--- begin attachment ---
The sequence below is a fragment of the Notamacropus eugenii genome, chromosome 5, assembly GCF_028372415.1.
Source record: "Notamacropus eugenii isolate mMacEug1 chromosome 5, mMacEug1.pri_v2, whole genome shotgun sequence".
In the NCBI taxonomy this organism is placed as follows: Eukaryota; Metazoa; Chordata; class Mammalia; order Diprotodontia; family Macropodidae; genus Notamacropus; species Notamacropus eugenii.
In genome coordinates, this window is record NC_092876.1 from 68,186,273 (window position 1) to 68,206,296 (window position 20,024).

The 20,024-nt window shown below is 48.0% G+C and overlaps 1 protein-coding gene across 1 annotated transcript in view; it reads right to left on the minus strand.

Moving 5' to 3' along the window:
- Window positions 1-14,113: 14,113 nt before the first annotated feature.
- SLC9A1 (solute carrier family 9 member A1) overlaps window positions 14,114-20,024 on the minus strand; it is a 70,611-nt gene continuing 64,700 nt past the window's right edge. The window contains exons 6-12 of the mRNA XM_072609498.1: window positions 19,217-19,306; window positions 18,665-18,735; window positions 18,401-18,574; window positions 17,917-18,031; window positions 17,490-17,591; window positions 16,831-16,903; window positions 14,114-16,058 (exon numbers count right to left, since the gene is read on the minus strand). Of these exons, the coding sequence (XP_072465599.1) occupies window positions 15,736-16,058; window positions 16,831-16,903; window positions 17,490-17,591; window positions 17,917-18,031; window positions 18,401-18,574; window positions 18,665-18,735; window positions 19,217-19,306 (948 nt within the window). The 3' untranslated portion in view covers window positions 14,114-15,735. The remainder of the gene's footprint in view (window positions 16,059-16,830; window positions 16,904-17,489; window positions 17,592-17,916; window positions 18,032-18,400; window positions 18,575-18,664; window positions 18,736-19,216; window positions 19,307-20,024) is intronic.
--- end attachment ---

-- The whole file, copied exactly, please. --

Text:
The sequence below is a fragment of the Notamacropus eugenii genome, chromosome 5, assembly GCF_028372415.1.
Source record: "Notamacropus eugenii isolate mMacEug1 chromosome 5, mMacEug1.pri_v2, whole genome shotgun sequence".
In the NCBI taxonomy this organism is placed as follows: Eukaryota; Metazoa; Chordata; class Mammalia; order Diprotodontia; family Macropodidae; genus Notamacropus; species Notamacropus eugenii.
In genome coordinates, this window is record NC_092876.1 from 68,186,273 (window position 1) to 68,206,296 (window position 20,024).

The 20,024-nt window shown below is 48.0% G+C and overlaps 1 protein-coding gene across 1 annotated transcript in view; it reads right to left on the minus strand.

Moving 5' to 3' along the window:
- Window positions 1-14,113: 14,113 nt before the first annotated feature.
- SLC9A1 (solute carrier family 9 member A1) overlaps window positions 14,114-20,024 on the minus strand; it is a 70,611-nt gene continuing 64,700 nt past the window's right edge. The window contains exons 6-12 of the mRNA XM_072609498.1: window positions 19,217-19,306; window positions 18,665-18,735; window positions 18,401-18,574; window positions 17,917-18,031; window positions 17,490-17,591; window positions 16,831-16,903; window positions 14,114-16,058 (exon numbers count right to left, since the gene is read on the minus strand). Of these exons, the coding sequence (XP_072465599.1) occupies window positions 15,736-16,058; window positions 16,831-16,903; window positions 17,490-17,591; window positions 17,917-18,031; window positions 18,401-18,574; window positions 18,665-18,735; window positions 19,217-19,306 (948 nt within the window). The 3' untranslated portion in view covers window positions 14,114-15,735. The remainder of the gene's footprint in view (window positions 16,059-16,830; window positions 16,904-17,489; window positions 17,592-17,916; window positions 18,032-18,400; window positions 18,575-18,664; window positions 18,736-19,216; window positions 19,307-20,024) is intronic.